Thirty years ago, while he was holed up in a bungalow in West Hollywood's tony Chateau Marmont Hotel, John Belushi single-handedly put the speedball on the map when he overdosed and died after injecting a lethal cocktail of cocaine and heroin. A Chicago-area native who made his name on the first seasons of Saturday Night Live, Belushi had been on an extended cocaine bender in LA for weeks, culminating in a small party in his bungalow that lasted into the morning of March 5.
During his four seasons on Saturday Night Live, Belushi was widely credited with revolutionizing sketch comedy, but he became really famous after playing Bluto, the filthy party fiend who stole the show in 1975’s hit comedy Animal House. Later he starred as Jake Blues on The Blues Brothers. But mostly, he's remembered for pioneering the recurring role of the troubled, self-destructing overweight comedian, a la Chris Farley, Artie Lange, etc.
Belushi’s last party started at the Roxy on Sunset Boulevard, where he and his friends drank and snorted coke well into the evening. Eventually, he was joined by Robert DeNiro and Robin Williams, and the three repaired to bungalow #3, where Belushi had been living for several months. The actor was found at 12:30 in the afternoon by his personal trainer, William Wallace, who showed up for a scheduled appointment. EMTs pronounced the him dead 15 minutes later. He was just 33 years old. To this day, Bungalow 3 remains one of the Marmont's most in-demand suites.
The New Jersey Senate Judiciary Committee dragged its feet today on the state's proposed Good Samaritan law, requesting a statement for further clarity of language between “distribution” and “possession” of drugs. The bill, which seeks to extend protection from certain penalties to any witness who calls 911 in a drug overdose emergency, will now be heard again on March 22. Its main sponsors are state Senators Vitale and Weinberg, and it's backed by the Drug Policy Alliance and the National Council on Alcoholism and Drug Dependence–New Jersey (NCADD-NJ). Candice Singer (NCADD-NJ Research & Policy Analyst) and Roseanne Scotti (New Jersey State Director for the Drug Policy Alliance) were invited to answer questions by the committee; Scotti and Drug Policy Alliance Policy Coordinator Meagan Glazer tell The Fix that 40 public health organizations and 14 individuals submitted testimony supporting the bill. Paul Ressler, an NCADD Advocacy Leader, lost his 22-year-old son to an overdose; he states, “A 911 call was attempted on my son’s cell but not completed.” And Patty DiRenzo relates, “My son…Sal…was 27 when he overdosed. His death…could have been prevented if the people he was with had called 911 for help; but they didn’t, most likely for fear of arrest. Sal was left alone to die.” Good Samaritan laws already exist in Connecticut, New York, Illinois, New Mexico and Washington State.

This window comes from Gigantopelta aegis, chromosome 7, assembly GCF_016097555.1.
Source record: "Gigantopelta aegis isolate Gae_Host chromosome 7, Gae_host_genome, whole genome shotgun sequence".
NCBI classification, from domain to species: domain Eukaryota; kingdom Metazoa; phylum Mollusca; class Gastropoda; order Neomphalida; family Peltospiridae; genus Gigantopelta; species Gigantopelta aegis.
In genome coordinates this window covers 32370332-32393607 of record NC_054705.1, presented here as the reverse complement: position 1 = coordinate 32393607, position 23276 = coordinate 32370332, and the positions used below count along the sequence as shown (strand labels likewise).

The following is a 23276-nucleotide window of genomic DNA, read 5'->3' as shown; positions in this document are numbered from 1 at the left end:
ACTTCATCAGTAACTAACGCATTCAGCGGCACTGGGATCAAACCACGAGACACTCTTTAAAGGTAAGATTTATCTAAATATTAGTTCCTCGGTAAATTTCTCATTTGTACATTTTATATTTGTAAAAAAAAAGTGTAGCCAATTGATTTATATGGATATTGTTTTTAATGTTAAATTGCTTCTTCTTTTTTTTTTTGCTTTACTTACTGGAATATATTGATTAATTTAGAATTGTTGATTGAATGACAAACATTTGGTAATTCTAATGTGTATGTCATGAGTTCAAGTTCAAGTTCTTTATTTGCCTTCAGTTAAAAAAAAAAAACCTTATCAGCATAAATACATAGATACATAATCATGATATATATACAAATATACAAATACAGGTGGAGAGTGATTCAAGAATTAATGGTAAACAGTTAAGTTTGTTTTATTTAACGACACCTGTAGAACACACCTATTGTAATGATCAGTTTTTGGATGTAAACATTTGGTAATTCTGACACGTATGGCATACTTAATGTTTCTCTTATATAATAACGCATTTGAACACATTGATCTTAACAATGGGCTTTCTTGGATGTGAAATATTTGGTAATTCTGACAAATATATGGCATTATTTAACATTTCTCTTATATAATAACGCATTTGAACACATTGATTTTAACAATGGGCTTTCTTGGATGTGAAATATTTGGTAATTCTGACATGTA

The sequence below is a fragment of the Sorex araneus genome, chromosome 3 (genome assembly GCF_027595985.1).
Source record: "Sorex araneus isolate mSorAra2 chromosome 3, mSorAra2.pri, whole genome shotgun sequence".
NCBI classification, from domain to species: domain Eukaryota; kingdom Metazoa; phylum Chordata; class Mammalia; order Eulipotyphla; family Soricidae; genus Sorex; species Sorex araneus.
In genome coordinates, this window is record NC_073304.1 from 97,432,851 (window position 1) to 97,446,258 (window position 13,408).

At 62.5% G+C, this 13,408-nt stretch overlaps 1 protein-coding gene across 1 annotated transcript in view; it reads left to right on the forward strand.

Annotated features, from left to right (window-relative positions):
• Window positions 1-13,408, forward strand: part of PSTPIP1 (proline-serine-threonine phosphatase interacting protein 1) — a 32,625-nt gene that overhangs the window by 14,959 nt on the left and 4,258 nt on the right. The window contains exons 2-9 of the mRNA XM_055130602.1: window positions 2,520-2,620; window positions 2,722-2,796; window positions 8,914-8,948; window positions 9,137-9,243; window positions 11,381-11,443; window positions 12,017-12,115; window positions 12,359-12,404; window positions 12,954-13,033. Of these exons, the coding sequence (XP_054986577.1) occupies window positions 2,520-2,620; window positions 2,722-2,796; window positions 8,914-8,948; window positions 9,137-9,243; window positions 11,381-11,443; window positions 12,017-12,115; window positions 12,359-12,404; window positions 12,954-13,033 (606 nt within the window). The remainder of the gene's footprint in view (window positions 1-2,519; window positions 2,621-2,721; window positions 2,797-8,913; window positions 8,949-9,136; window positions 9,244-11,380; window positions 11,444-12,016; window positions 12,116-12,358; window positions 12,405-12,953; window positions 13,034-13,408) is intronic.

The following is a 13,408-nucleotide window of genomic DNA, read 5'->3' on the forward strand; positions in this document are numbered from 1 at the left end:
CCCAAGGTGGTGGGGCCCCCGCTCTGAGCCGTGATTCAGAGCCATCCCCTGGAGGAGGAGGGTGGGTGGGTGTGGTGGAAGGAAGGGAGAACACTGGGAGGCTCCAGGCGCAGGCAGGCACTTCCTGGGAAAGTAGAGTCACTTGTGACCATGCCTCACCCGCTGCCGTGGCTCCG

A drug addict in Singapore has been spared a punishment of caning under the regime's punitive drug laws—due to the fact that she has become a woman. Preeta Nivashani M. Rechnam received a sentence of five years and three strokes of the cane as a male back in 1998 for using morphine. In Singapore, a previous offense lines you up for an even harsher punishment of up to 13 years in prison and six to 12 strokes of the cane the next time you're caught using. A four-foot rattan cane, soaked in water and treated with antiseptic, is applied to the bare buttocks of unfortunate recipients. Rechnam was arrested on December 2 last year and found by urine tests to have used crystal meth and heroin. However, having undergone a sex change in 2006, she now identifies as a woman. That meant she was exempt from the cane, which is applied only to male offenders. (Her lawyers argued in court that it would be unlikely for a man to undergo a sex change just to avoid the caning punishment.) Rechman was sentenced on Monday to seven years and three months in prison for drug use—which in itself seems excessively severe.
A growing group of Florida pharmacists are denying critically ill patients pain meds for fear of being forced out of business. Some of those pharmacists, speaking to The Fix, blame the business practices of Florida’s largest wholesale pharmaceutical supplier, Cardinal Health Inc. Rather than warn pharmacies of its accepted maximum order levels for controlled substances, Cardinal simply cuts off their supply, they say. In return, pharmacists cut off seriously ill customers to ensure that they'll stay open.